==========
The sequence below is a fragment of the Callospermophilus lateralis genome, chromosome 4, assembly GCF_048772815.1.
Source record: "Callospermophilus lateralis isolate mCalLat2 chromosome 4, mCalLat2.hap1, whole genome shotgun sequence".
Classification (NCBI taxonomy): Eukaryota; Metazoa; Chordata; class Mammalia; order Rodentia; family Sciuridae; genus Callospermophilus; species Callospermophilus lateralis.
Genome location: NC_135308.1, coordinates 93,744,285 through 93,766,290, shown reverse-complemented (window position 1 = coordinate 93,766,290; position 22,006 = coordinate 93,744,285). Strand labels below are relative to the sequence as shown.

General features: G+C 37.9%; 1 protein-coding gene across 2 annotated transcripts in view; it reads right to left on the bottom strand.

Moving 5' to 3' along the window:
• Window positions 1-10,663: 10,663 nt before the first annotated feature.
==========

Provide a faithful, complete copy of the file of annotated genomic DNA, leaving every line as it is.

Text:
The sequence below is a fragment of the Callospermophilus lateralis genome, chromosome 4, assembly GCF_048772815.1.
Source record: "Callospermophilus lateralis isolate mCalLat2 chromosome 4, mCalLat2.hap1, whole genome shotgun sequence".
Classification (NCBI taxonomy): Eukaryota; Metazoa; Chordata; class Mammalia; order Rodentia; family Sciuridae; genus Callospermophilus; species Callospermophilus lateralis.
Genome location: NC_135308.1, coordinates 93,744,285 through 93,766,290, shown reverse-complemented (window position 1 = coordinate 93,766,290; position 22,006 = coordinate 93,744,285). Strand labels below are relative to the sequence as shown.

General features: G+C 37.9%; 1 protein-coding gene across 2 annotated transcripts in view; it reads right to left on the bottom strand.

Moving 5' to 3' along the window:
• Window positions 1-10,663: 10,663 nt before the first annotated feature.